You aren’t likely to have given it much consideration, but how do you capture a fierce wild jaguar so it can be equipped with a radio transmitter? Øystein Wiig, a professor and conservator at the Natural History Museum at the University of Oslo, has had to learn the job.
He heads up a research project involving the tracking of eight jaguars fitted with radio transmitters.
The project entails a study of the situation for large wild mammals in Paragominas rain forest in northern Brazil. The Norwegian corporation Norsk Hydro has bought a large bauxite mining operation here. Bauxite ore is the world’s primary source for production of aluminium.
“Bauxite extraction here involves excavation of soil to a depth of about ten metres where the layer of ore is found,” says Wiig.
The idea is to bulldoze this soil back into place after the bauxite is taken out and subsequently replant the tropical forest.
But this process takes years and years. In the meanwhile the large mammals in this habitat are being disturbed and impacted. This is what Wiig is investigating.
He has mounted about 50 wildlife cameras in the area owed by Norsk Hydro. This forest area covers about 200 square kilometres. That is nearly 60 times the size of New York’s Central Park, or over three Manhattans. The bauxite has already been mined out from some of the area but about half is still rain forest.
“The next stage is to catch several jaguars and fit them out with transmitters. This will enable us to track the wandering of individuals hour by hour and see how they go in and out of the mining area.”
But back to the original question: How do you catch one of these jaguars?
The wildlife cameras have been in place since the spring of 2014. A photo is taken every time an animal passes by. Some cameras take pictures of more jaguars than others.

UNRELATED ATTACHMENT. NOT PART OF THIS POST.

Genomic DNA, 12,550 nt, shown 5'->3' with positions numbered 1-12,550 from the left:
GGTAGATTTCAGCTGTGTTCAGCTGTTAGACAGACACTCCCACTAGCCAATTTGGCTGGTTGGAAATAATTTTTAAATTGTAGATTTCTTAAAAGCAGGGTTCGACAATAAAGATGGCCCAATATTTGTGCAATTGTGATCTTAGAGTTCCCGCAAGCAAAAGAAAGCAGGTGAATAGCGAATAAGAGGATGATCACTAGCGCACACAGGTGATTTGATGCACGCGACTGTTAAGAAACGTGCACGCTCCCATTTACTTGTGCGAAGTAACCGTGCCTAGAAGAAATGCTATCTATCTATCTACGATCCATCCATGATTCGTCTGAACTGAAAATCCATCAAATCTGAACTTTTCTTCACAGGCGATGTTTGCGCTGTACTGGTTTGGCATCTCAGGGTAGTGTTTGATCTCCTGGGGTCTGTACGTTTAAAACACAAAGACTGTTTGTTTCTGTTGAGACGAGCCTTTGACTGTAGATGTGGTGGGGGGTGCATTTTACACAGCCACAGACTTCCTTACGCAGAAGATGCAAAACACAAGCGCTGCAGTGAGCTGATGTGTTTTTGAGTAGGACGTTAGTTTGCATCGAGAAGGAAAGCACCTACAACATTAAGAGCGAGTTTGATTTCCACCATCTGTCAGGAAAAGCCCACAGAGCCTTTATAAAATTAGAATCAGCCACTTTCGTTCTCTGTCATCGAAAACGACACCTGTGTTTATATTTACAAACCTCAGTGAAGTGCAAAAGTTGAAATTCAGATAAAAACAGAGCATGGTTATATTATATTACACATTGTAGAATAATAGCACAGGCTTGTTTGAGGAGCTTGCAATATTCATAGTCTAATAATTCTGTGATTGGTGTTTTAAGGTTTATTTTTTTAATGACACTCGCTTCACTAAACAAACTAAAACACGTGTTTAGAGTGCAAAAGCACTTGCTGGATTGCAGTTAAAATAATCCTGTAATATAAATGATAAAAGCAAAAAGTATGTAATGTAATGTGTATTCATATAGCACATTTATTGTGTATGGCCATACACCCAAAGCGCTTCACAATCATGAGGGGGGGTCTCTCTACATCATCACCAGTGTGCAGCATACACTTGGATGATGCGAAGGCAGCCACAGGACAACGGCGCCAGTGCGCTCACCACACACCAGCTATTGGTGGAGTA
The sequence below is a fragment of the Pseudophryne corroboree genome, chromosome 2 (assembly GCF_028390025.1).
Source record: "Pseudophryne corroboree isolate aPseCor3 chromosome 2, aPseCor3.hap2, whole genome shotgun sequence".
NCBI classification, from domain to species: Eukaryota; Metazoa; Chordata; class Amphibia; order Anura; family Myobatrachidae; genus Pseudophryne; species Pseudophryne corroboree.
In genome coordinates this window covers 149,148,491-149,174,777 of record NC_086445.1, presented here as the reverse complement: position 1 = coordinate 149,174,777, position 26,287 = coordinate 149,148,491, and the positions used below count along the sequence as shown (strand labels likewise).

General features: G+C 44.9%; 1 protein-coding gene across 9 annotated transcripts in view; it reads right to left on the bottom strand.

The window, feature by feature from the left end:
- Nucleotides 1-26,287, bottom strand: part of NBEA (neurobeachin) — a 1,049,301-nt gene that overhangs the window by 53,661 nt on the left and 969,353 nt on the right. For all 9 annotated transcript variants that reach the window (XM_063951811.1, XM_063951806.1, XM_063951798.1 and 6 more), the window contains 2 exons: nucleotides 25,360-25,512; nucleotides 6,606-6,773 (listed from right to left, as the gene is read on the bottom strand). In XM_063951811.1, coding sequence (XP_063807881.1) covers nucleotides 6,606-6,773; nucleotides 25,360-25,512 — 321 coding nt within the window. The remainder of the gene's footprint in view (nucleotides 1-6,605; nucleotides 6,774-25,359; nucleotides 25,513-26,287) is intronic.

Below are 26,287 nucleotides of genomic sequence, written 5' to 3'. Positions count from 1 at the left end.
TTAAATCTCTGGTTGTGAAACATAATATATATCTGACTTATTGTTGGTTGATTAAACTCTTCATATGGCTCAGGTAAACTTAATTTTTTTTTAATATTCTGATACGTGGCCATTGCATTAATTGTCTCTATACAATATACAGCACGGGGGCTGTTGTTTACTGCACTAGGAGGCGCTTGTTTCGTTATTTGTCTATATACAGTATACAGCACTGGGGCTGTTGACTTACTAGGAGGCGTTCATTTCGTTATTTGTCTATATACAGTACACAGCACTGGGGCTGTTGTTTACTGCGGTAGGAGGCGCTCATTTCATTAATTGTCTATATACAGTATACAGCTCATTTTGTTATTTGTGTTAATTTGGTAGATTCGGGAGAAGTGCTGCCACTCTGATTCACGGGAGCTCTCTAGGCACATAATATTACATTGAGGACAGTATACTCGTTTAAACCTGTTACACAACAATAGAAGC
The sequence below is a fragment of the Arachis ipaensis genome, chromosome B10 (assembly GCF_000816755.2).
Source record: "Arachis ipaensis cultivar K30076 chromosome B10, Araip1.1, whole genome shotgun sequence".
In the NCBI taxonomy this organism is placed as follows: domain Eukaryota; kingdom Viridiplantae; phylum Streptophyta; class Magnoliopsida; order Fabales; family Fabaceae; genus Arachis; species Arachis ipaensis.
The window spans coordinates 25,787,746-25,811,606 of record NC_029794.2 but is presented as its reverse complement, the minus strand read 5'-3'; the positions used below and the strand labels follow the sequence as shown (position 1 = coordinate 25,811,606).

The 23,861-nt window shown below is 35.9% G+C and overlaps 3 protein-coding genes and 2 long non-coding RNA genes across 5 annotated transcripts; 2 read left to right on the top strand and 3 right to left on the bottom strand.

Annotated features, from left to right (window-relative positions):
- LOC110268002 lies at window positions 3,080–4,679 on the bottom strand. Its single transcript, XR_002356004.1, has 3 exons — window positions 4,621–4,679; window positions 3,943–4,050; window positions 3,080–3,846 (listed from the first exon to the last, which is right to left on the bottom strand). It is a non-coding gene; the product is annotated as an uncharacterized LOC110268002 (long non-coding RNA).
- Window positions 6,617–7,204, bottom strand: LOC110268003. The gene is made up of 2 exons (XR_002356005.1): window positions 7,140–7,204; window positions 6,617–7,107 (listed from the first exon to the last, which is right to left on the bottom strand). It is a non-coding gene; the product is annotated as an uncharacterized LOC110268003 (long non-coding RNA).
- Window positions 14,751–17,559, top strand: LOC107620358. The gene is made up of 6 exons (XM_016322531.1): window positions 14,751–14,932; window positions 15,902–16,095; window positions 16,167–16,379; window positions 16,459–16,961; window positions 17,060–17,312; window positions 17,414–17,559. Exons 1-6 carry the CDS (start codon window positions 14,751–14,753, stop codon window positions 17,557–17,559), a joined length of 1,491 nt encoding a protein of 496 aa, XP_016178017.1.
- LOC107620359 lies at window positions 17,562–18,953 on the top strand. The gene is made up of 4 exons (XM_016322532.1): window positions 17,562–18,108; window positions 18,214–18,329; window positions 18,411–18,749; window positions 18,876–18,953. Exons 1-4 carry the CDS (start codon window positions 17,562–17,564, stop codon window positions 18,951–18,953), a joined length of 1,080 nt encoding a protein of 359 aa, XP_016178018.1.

“So we know where the chances are best for catching a jaguar,” says Wiig.
He has worked together with the Brazilian jaguar researchers lead by Ronaldo Morato from the National Predator Center in Brazil to learn their methods of capture. The Brazilian wildlife experts are old hands at this.
Paths and dirt roads criss-cross this rain forest and jaguars use them as easier ways of getting about.
“We lay out a kind of ladder made of tree stocks one after another. The path is blocked with branches so that the jaguar has to step between these stocks,” says Wiig.
Sometimes bate is used to lure the animal over to the snare. A spring-loaded platform between two of the tree stocks is triggered when a jaguar steps on it. A flexible loop then tightens around one of the jaguar’s legs.
The animal is a captive of the spot until the researchers arrive.
“The snare is linked to a radio transmitter so we are alerted when an animal has been trapped. We work from a cabin about 10 km away. This is usually in the middle of the night and we drive out to check the catch.”
“Then we shoot the jaguar with a tranquilizer dart.”
Of course there are lots of other animals in the forest so the catch is not always a jaguar.
Pumas and ocelots are other big felines here. Tapirs or giant anteaters can also get snared in the trap.
“Some of these animals have to be tranquilized before we can free them.”
Any jaguars that are caught are equipped with transmitters and then released.